Changing Sex Among the Fishes


Changing Sex Among the Fishes

Unlike mammals, the sexes of many fish species are not set at birth. Over the course of a lifetime, males may become female, and females male, only to switch back again as environmental conditions change. Fish change sex in response to a number of cues, from altered social dynamics within the local population of conspecifics to fluctuations in the ambient water temperature. Throughout this website we'll be examining the factors that govern sex determination in the Midas cichlid, Cichlasoma citrinella, with a few detours to discuss other fish that evince similar hermaphroditic behavior.

Sex determination is defined as the process by which males and females develop in a population.  Cichlids are a particularly good type of fish to study this phenomenon because of the many different factors that influence the sex of the fish. 

Phylogeny, Ontogeny, Mechanism & Adaptive Value

The bulk of this website has been divided up into categories based on Nico Tinbergen's four points of interest to any ethologist. Detailed definitions of each of these terms can be found on the pertinent page, but to quickly characterize the split, we offer the following metaphor: If an organism were a skipping stone, phylogeny would refer to its genesis from mountain to lakeside pebble, ontogeny to its siezure by a beachcomber and subsequent flight through the air, mechanism to the stone's weight, shape, and aerodynamic characteristics, and adaptive value to the number of times it skipped across the water's surface before sinking into the gloom.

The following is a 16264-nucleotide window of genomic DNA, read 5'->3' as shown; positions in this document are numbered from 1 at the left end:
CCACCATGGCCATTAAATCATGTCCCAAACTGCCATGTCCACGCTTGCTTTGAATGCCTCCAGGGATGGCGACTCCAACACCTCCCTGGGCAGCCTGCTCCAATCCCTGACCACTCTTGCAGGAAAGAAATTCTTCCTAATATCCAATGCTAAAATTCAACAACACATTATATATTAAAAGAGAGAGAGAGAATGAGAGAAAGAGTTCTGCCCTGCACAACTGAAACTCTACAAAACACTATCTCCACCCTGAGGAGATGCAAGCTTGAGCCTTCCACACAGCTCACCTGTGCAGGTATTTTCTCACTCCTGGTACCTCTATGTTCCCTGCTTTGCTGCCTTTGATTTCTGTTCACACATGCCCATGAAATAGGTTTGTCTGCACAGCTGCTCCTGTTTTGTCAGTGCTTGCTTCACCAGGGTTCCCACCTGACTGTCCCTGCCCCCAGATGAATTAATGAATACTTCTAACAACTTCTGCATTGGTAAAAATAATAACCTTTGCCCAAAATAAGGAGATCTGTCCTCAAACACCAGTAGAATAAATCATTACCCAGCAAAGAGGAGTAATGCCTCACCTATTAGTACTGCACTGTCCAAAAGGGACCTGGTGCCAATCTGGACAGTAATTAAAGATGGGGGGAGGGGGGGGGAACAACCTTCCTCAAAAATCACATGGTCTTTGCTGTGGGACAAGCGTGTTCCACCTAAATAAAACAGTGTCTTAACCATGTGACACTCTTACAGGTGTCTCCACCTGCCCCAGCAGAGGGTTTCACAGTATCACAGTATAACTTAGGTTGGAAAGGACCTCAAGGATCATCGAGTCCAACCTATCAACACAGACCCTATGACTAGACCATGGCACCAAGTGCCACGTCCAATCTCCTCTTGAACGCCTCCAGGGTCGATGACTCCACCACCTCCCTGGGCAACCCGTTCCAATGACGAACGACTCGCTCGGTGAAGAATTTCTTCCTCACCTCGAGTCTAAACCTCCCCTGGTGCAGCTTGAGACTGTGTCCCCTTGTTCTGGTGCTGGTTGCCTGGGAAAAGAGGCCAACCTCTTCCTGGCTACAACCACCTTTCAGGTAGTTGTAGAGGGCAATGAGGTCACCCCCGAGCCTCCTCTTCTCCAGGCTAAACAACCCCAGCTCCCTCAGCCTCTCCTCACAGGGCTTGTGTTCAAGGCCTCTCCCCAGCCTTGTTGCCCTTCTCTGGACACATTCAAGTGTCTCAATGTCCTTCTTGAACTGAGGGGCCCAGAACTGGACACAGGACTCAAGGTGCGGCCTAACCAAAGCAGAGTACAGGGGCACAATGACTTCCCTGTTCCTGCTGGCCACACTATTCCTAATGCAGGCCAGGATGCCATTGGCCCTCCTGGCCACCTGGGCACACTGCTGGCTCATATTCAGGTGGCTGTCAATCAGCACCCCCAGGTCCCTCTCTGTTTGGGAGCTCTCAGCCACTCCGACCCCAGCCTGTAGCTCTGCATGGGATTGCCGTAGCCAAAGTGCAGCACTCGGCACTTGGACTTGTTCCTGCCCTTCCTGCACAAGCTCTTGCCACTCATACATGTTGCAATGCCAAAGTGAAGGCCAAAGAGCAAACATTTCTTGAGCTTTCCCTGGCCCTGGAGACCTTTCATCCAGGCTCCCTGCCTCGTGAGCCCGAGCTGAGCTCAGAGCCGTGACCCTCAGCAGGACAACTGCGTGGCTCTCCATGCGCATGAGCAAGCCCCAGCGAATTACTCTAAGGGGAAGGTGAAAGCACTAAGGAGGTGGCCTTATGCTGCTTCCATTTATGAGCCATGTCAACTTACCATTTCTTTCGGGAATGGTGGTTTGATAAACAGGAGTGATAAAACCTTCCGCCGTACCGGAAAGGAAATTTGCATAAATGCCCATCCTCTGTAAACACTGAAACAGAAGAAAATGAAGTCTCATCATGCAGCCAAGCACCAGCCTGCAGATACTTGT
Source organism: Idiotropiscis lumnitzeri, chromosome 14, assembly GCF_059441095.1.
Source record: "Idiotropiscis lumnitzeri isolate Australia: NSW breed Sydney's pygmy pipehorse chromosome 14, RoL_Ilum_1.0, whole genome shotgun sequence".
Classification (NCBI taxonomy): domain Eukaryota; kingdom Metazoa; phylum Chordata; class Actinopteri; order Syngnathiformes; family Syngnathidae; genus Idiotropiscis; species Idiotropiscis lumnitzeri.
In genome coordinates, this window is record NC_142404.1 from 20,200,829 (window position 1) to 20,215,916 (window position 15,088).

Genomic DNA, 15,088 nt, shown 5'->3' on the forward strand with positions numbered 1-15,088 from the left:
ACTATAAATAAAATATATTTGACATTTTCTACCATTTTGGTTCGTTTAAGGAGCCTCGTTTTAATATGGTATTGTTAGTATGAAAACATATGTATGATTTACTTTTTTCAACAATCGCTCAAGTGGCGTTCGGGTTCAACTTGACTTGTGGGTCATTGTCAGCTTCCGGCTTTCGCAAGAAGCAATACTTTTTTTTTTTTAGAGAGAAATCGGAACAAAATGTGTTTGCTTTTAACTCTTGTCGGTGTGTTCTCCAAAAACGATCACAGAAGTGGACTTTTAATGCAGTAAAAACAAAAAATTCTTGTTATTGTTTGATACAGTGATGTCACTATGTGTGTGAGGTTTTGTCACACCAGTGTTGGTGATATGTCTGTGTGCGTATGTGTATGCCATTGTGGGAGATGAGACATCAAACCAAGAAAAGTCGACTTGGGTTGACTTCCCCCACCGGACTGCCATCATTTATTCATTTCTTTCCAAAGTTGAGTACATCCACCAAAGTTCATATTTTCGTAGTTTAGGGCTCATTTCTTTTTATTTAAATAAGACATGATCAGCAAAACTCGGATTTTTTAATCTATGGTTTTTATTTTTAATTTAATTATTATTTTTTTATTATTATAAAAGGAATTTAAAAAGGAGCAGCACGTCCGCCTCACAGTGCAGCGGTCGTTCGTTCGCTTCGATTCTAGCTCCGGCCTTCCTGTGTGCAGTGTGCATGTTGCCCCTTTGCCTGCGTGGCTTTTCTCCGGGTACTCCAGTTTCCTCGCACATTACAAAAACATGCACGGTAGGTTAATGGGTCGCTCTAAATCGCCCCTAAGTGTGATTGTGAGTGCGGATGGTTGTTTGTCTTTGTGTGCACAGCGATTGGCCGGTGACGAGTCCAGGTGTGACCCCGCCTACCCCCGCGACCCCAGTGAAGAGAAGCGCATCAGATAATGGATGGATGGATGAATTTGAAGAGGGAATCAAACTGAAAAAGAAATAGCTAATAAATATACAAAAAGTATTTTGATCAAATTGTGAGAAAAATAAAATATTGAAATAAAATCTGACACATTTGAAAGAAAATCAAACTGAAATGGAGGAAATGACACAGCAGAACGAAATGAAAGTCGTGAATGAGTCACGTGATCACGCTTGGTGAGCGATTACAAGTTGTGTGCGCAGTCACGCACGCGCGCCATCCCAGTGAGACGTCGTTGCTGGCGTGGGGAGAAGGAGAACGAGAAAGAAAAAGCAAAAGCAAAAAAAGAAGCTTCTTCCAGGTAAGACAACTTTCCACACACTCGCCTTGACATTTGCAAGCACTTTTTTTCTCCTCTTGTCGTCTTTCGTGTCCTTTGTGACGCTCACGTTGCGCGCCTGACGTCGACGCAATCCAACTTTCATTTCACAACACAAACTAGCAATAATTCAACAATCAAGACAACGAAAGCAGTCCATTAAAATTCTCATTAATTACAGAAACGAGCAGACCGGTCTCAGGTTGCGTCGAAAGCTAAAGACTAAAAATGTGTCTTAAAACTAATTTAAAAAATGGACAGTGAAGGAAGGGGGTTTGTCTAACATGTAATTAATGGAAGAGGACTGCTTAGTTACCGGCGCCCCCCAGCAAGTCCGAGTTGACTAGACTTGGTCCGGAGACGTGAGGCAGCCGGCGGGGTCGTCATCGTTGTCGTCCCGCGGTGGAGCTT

Key Terms

Sequential hermaphrodism: Functioning as one sex at one life stage and as the other sex during another phase
Primary sex: Initial sex; the sex the fish was born as
Secondary sex: Sex after change
Protandry: Primary sex male (i.e. fish born as male)
Protogyny: Primary sex female (i.e. fish born as female)